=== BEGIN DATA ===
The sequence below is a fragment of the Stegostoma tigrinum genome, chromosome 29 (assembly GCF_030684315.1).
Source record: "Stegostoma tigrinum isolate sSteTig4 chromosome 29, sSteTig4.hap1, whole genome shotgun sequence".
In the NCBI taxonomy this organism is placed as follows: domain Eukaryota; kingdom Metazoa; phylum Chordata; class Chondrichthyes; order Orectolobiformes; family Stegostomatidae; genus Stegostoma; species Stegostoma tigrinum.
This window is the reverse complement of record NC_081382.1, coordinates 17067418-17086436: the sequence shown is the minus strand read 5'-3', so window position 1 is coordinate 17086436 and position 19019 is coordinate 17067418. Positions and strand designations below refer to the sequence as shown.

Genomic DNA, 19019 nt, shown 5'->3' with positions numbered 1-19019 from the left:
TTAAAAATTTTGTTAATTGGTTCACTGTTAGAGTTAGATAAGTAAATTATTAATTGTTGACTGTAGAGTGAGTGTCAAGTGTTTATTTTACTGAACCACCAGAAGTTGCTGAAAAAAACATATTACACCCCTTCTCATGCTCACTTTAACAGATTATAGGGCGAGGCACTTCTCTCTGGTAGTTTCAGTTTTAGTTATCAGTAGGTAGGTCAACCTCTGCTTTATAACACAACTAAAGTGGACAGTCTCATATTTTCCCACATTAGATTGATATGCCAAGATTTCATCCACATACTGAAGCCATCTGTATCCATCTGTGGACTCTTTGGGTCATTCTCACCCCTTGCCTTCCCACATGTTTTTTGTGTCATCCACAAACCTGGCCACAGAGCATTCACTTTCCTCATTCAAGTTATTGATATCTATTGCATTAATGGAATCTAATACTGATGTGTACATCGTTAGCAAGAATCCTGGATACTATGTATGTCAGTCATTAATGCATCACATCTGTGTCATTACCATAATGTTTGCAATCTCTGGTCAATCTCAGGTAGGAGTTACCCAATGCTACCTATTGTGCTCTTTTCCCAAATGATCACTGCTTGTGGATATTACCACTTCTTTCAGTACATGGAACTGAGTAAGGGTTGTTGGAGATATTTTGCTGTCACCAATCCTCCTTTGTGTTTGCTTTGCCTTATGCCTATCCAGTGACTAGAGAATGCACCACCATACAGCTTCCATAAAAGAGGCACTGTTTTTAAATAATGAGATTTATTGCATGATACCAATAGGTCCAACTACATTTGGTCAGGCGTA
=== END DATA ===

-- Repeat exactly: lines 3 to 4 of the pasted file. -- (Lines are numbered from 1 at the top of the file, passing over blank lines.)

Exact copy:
In the NCBI taxonomy this organism is placed as follows: domain Eukaryota; kingdom Metazoa; phylum Chordata; class Chondrichthyes; order Orectolobiformes; family Stegostomatidae; genus Stegostoma; species Stegostoma tigrinum.
This window is the reverse complement of record NC_081382.1, coordinates 17067418-17086436: the sequence shown is the minus strand read 5'-3', so window position 1 is coordinate 17086436 and position 19019 is coordinate 17067418. Positions and strand designations below refer to the sequence as shown.